My glass is feeling really empty this week. I want to be excited by the resurgent Jason Heyward. But I’m really getting an uncomfortable feeling about the fifth straight game in which I thought the team really didn’t look sharp. For the fifth straight game, the team has allowed exactly five runs. The team is 2-3 over those games. The Cubs have allowed exactly five runs 17 times on the season (they allowed 21 all of last year). All National League teams have a .383 winning percentage in games in which they allow exactly five runs. The Cubs have won 7 of 17 (.411). They are a good team, so they do better than the average. But even at better than average, they are still losing basically three out of every five.
Simply put, this isn’t good enough. Sure, the Cubs are catching the Giants at the absolute worst time. The Giants are red-hot. The Cubs had Cole Hamels miss his second straight start in this series. Willson Contreras still isn’t off the Injured List. The Giants, once left for dead, are now sitting fifth in the wildcard race and only two games back of the last playoff spot. Simply making the playoffs isn’t great. Playing a win or go home wildcard game for the right to have to deal with the Dodgers isn’t an exciting prospect. But the Giants are a team that likely at least kept its management group from a wholesale selloff. They are as good as any of the teams hovering around the wildcard spot.
Madison Bumgarner is as tough as it gets. It’s great that the Cubs battled, that they were still in position for him to win. It was great that the Cubs bullpen threw six scoreless innings after Yu Darvish allowed four runs in six innings. It was unfortunate that there was a seventh inning. I wrote in a comments section yesterday that the one thing Brad Brach had done well this year was keep the ball in the park in a year when most pitchers are struggling mightily at doing that. Then he allowed a home run in the 13th inning in one of the tougher parks to homer in across all of baseball.
I love advanced metrics. They tell us that sometimes things are better (or worse) than the basic statistics might seem. Brad Brach now has a 6.05 ERA across 38⅔ innings. That’s the 10th-worst ERA in baseball among relievers with over 30 innings this year. At what point does a bad number just become a bad number? The guy might be the unluckiest man in all of baseball. Knowing that doesn’t make me cringe any less every time he gets up in the bullpen or feel that doom is coming when he enters a game.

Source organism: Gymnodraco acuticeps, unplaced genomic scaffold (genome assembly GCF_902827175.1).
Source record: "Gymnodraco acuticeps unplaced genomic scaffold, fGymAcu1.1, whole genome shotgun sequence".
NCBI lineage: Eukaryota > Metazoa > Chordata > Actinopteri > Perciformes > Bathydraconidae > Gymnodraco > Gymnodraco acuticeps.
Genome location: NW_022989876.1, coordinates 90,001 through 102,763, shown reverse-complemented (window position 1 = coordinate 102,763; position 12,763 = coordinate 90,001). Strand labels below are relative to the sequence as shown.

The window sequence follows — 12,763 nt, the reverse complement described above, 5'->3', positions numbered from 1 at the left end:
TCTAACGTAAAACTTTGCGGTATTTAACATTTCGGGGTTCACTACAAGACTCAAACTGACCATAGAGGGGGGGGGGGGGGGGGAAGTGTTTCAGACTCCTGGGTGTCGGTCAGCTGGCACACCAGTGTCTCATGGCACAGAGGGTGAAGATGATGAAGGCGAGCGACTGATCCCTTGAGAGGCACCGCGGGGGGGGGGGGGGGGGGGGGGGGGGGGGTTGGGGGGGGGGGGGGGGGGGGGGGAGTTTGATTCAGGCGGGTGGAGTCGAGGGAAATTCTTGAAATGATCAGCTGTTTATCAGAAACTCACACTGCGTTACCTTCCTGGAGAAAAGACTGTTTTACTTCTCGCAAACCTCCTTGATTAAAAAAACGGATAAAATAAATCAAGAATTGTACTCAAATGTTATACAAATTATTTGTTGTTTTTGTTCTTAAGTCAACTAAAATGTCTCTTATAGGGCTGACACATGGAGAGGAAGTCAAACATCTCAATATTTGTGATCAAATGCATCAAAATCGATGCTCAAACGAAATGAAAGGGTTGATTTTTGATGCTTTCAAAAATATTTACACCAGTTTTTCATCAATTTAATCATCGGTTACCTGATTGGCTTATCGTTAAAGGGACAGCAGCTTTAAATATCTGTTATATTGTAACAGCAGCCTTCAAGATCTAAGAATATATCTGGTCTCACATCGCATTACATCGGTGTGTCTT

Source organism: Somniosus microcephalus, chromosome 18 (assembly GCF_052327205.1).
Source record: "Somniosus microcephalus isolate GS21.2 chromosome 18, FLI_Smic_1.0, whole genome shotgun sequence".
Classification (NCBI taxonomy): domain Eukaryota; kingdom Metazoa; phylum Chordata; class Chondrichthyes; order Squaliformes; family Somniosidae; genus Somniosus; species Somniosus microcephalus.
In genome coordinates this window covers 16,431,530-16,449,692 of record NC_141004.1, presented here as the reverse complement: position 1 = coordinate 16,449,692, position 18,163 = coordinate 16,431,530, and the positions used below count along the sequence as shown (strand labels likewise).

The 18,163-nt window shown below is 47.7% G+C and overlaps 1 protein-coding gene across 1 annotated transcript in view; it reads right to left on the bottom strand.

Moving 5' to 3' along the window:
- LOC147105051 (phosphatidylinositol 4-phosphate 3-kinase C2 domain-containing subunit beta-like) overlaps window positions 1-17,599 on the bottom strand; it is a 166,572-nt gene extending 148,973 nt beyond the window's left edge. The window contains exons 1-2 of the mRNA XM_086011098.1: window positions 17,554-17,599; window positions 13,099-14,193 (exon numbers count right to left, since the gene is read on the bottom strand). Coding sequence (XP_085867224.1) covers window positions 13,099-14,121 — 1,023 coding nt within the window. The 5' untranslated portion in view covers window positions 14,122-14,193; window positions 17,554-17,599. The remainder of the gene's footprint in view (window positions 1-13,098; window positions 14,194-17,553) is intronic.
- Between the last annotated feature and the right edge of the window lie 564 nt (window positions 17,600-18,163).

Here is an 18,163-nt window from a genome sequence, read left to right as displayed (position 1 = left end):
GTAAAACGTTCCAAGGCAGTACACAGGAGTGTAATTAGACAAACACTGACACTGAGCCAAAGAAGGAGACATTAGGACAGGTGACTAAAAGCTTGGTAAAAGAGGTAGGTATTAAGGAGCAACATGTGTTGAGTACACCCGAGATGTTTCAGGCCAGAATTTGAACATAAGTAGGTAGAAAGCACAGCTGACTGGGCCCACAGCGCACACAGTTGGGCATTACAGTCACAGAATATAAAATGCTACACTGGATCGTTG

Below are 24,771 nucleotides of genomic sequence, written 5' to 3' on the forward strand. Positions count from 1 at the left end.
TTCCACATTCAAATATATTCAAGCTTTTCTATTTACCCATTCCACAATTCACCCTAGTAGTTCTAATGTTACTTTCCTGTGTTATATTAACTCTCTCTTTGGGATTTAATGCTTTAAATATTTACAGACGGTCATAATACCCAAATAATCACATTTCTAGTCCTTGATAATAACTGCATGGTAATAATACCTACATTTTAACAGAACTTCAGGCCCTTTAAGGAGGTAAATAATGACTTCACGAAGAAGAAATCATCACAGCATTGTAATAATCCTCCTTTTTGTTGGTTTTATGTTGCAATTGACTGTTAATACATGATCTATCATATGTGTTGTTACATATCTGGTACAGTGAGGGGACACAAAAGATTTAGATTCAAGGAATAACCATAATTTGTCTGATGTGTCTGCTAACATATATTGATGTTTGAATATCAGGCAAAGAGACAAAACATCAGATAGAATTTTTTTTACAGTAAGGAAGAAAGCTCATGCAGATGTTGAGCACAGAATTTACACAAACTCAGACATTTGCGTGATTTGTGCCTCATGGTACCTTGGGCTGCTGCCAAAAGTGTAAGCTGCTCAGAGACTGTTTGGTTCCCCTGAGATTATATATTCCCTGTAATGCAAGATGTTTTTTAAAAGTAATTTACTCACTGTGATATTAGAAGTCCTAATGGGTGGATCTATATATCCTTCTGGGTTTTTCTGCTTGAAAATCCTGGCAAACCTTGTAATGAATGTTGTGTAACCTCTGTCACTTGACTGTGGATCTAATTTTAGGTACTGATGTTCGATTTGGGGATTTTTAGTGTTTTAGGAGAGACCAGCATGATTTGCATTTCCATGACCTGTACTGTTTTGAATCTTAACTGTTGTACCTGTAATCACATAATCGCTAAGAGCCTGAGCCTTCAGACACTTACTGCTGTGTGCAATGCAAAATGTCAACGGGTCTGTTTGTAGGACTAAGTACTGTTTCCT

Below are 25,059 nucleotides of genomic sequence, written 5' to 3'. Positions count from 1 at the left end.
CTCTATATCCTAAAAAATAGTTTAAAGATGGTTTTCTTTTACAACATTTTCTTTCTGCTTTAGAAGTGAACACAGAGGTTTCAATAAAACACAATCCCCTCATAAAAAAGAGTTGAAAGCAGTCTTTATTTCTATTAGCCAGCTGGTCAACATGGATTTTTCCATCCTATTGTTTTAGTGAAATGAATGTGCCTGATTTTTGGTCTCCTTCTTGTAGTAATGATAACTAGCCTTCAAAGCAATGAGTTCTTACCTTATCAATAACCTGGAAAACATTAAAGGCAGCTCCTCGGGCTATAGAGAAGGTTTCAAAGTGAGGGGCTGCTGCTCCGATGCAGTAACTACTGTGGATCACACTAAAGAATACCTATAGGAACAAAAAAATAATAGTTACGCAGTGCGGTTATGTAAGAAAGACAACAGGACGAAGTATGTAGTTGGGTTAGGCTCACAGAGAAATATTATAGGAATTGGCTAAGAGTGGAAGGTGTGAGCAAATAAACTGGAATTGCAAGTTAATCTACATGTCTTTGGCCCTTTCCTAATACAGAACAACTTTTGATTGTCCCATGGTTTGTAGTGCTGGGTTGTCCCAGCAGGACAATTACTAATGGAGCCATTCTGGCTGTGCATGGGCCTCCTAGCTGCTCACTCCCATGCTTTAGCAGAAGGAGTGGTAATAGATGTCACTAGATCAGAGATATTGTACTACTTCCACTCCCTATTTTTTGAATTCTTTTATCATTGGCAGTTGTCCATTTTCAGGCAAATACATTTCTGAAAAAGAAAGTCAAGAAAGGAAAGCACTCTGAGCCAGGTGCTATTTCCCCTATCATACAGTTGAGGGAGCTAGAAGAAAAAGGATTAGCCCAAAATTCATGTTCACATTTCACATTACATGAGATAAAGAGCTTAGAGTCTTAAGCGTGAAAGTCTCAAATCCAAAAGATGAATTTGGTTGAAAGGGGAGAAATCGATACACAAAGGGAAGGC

This is the part where I remind you that things are never as good as they are when your team is winning seven of the first eight games out of the All-Star break. And they are never as bad as they seem when you have lost three straight following that and diminishing the value of that initial streak. This is also where I note that this team is on pace to win only 32 road games. Of course they are on pace to win 54 home games. But this team should be so much better than an 86 win team. Might 86 be enough? Yep. I’d hoped this team would have had better than just a puncher’s chance. That is not looking likely.
With that, we turn our attention to yesterday’s game as we look at what WPA had to say about Heroes and Goats. As always the Heroes and Goats are determined by WPA (Win Probability Added — here’s a good explanation of how WPA works) and are not in any way subjective. Many days WPA will not tell the story of what happened, but often it can give at least a glimpse to who rose to the occasion in a high leverage moment or who didn’t get the job done in that moment. Also note, for the purposes of Heroes and Goats, we ignore the results of pitchers while they are batting and hitters while they are pitching. With that, we get to the results.
Game 101, July 23: Cubs 4, Giants 5 (54-47)